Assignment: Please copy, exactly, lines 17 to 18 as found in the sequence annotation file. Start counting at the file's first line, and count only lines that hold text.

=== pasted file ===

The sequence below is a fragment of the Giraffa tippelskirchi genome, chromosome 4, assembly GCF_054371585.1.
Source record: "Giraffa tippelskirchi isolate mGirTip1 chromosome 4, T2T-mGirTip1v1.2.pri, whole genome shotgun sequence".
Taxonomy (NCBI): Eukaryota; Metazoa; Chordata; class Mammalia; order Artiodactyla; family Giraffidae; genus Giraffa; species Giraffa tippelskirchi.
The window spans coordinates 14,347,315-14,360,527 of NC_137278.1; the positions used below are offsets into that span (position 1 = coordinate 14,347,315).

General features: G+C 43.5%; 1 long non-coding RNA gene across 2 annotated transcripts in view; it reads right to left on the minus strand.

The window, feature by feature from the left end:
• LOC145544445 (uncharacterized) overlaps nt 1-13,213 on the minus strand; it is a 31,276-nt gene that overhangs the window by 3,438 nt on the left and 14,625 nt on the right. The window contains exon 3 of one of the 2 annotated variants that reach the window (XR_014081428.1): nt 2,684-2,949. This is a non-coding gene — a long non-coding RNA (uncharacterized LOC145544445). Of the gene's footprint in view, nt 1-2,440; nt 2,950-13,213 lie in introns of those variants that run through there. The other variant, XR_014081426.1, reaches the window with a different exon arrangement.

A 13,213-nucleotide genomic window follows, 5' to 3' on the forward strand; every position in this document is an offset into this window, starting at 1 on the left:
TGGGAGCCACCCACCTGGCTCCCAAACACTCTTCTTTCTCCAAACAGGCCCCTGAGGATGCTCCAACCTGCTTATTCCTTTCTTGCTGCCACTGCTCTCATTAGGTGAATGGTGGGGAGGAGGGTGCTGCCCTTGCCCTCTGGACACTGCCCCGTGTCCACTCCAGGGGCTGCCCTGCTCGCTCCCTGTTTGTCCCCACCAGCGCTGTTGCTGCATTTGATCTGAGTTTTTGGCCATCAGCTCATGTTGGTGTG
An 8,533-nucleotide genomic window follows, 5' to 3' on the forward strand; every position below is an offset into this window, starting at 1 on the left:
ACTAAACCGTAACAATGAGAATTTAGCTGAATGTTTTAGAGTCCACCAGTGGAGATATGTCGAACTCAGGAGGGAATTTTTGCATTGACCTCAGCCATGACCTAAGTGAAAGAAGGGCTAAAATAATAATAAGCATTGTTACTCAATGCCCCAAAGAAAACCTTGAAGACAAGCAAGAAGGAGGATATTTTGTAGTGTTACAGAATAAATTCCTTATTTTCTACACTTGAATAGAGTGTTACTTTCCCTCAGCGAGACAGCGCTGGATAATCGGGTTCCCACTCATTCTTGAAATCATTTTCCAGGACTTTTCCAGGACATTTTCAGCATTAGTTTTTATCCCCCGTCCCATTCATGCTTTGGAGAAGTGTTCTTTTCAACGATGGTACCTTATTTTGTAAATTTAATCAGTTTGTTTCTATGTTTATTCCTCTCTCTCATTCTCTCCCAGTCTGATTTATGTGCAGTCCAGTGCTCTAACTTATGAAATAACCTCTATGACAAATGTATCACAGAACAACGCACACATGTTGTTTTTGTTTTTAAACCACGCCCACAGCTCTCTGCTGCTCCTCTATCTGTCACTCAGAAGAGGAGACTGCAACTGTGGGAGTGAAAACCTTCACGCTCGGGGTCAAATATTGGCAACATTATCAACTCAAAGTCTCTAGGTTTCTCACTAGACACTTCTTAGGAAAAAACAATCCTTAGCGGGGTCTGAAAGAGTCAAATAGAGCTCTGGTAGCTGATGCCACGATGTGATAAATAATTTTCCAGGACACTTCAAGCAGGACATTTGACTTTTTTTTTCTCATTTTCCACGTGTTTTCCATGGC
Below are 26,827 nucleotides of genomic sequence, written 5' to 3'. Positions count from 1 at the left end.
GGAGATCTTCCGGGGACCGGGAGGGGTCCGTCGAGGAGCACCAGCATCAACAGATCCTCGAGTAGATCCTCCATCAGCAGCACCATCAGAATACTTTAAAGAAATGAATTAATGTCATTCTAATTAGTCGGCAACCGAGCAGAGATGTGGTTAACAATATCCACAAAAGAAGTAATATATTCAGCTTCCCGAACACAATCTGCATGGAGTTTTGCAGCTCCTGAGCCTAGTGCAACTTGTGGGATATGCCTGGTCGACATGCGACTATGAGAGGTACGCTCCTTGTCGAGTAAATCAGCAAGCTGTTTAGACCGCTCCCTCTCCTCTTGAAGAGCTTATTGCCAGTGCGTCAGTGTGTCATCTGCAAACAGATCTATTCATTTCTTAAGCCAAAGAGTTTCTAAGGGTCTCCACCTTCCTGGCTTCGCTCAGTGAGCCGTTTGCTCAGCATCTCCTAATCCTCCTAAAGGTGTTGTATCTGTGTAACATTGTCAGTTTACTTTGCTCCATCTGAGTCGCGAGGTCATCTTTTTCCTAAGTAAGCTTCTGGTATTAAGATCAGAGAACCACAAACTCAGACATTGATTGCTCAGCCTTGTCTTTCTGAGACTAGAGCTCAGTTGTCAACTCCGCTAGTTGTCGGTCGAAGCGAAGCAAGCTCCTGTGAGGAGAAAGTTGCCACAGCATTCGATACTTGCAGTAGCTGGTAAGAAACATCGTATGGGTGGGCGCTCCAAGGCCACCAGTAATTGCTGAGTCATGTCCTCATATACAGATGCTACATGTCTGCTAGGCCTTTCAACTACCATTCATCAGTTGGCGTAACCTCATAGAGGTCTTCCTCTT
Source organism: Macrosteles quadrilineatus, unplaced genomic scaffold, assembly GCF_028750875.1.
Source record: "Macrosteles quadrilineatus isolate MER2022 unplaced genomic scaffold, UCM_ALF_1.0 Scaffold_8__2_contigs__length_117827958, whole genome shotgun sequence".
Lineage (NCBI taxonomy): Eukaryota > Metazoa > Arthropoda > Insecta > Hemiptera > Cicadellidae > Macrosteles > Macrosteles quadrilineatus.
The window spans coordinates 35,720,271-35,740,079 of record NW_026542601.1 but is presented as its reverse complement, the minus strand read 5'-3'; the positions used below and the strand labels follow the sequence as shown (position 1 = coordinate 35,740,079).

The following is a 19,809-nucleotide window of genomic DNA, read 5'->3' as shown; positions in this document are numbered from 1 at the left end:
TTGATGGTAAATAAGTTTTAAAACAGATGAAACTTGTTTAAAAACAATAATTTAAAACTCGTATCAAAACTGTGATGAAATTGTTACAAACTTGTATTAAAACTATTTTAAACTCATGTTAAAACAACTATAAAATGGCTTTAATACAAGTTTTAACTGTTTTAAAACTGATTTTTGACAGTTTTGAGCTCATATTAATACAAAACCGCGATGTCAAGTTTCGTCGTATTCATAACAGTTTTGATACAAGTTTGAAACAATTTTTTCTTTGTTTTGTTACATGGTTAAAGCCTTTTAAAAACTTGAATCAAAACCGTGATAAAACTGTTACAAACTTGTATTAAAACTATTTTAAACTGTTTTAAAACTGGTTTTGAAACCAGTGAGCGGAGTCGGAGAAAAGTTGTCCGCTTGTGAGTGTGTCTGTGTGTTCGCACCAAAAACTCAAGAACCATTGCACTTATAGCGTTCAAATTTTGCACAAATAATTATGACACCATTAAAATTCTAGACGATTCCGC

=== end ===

The window spans coordinates 35,720,271-35,740,079 of record NW_026542601.1 but is presented as its reverse complement, the minus strand read 5'-3'; the positions used below and the strand labels follow the sequence as shown (position 1 = coordinate 35,740,079).

The following is a 19,809-nucleotide window of genomic DNA, read 5'->3' as shown; positions in this document are numbered from 1 at the left end: